International Trade

New Zealand and Scandinavia – Two ends of the world that seem well suited for co-operation

March, 2021

By: Frank Olsson

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The New Zealand Scandinavia Business Association (NZSBA) was founded 30 years ago, but the relations between the two goes back much further than that, with goods and services having been traded for over a hundred years.

It is the purpose of NZSBA to continue this relationship by fostering relations for trade, tourism and cultural exchange between NZ and Scandinavia. In that endeavour they work closely with NZ Ministry of Foreign Affairs and Trade and businesses and authorities in the five Nordic countries that make up Scandinavia: Denmark, Finland, Iceland, Norway and Sweden.

In February 2021, The Economist ranked countries around the world on how closely they follow a democratic method of governance, the Nordic countries were all among the top seven together with New Zealand (#4) and Canada (# 5).

Not far behind were Ireland and Australia, and The Netherlands and six other European countries – Switzerland, Luxembourg, Germany, UK, Austria and Spain (in that order) – were included in the group of full democracies.

Fifty-two well-known ‘democracies’ – many of them important trading partners of NZ – were designated ‘flawed’ democracies by the Economist and the World Economic Forum in its he Global Competitiveness Report of 2020 clustered the Nordics and New Zealand in front of all other nations with low levels of corruption.

Why is that relevant for business? Because while the rule of law is one key characteristic for a reliable business relationships between two countries, but being transparent and like-minded means the law doesn’t need to be called upon in normal business transactions. This is one of the great advantages in dealing with Scandinavians and New Zealanders. Scandinavia is known for its high level of trust and starting a new business is easy in both NZ and in Scandinavia.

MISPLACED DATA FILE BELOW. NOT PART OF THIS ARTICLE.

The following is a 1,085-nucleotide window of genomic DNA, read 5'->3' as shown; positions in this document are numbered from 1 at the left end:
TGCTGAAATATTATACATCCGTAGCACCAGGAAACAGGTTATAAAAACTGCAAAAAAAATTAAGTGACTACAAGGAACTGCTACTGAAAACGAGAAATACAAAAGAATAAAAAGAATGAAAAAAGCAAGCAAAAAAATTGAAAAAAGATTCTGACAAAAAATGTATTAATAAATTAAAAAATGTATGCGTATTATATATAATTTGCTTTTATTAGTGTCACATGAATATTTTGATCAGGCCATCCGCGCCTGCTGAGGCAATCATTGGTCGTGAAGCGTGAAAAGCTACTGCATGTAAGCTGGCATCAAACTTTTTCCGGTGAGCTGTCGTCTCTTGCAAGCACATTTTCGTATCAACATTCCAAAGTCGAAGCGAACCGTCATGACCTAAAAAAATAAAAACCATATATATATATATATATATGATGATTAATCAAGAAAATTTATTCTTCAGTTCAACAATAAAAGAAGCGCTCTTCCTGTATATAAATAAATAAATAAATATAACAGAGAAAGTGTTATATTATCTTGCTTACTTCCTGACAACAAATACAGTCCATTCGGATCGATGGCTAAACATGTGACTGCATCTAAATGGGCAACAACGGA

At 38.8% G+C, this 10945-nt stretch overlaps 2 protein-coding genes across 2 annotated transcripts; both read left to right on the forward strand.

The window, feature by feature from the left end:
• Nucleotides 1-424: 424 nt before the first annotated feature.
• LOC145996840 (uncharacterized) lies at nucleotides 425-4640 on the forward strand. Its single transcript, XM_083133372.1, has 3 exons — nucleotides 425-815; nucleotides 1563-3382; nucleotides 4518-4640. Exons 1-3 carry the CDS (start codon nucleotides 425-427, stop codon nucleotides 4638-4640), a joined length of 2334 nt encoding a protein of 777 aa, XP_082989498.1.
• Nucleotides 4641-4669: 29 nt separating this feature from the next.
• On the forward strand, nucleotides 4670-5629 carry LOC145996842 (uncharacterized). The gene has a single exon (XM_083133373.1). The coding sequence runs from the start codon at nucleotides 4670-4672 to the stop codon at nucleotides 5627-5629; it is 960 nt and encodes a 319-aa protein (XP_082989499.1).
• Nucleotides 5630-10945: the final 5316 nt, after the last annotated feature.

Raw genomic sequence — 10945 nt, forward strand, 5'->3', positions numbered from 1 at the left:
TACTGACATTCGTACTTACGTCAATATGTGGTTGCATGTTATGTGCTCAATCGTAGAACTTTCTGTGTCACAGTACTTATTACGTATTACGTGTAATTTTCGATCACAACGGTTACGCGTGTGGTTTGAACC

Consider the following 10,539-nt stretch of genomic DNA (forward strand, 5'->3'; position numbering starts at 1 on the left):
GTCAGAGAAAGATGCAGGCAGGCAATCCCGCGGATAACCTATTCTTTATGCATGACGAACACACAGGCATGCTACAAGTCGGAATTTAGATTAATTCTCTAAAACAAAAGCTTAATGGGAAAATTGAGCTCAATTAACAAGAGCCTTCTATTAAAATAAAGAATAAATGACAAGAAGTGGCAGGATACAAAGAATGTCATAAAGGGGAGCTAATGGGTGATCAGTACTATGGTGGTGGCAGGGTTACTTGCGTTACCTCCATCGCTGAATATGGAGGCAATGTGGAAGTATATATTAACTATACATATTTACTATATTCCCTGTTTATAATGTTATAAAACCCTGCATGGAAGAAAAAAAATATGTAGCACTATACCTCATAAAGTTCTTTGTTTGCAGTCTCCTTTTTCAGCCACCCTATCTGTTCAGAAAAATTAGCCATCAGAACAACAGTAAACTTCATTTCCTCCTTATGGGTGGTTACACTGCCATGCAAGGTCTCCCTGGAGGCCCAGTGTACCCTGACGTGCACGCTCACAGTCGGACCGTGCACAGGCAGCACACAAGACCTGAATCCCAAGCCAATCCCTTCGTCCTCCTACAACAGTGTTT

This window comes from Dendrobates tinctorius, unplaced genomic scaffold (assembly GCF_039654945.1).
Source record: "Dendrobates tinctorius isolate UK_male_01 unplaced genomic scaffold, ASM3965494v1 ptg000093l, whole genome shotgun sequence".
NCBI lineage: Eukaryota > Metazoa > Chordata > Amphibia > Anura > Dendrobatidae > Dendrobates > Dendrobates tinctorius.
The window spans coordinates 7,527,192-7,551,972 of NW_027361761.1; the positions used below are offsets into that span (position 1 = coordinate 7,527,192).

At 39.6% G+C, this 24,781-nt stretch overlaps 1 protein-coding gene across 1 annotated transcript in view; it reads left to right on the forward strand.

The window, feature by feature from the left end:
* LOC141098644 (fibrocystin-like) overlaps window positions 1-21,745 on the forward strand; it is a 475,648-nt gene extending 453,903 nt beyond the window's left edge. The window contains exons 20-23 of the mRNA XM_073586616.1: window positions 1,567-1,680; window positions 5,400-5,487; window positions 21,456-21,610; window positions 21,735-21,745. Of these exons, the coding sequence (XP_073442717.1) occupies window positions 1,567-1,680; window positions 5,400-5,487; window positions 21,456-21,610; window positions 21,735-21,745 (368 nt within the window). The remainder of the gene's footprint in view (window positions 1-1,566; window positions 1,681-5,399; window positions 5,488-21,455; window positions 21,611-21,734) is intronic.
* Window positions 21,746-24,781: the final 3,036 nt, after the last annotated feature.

NZSBA is a vibrant organisation that welcomes new members and hosts a variety of interesting and relevant events. If you have not considered Scandinavia and the Nordic countries as a trading partner you should know there are around 27 million people and dynamic markets in both traditional and vanguard industries.

Many global household business names are based in Scandinavia and hi-tech/ IT related business including Volvo and Electrolux

In 2018 New Zealand opened an embassy in Stockholm, covering the five Nordic countries: Denmark, Finland, Iceland, Norway and Sweden which further strengthens ties between the NZ and Scandinavia

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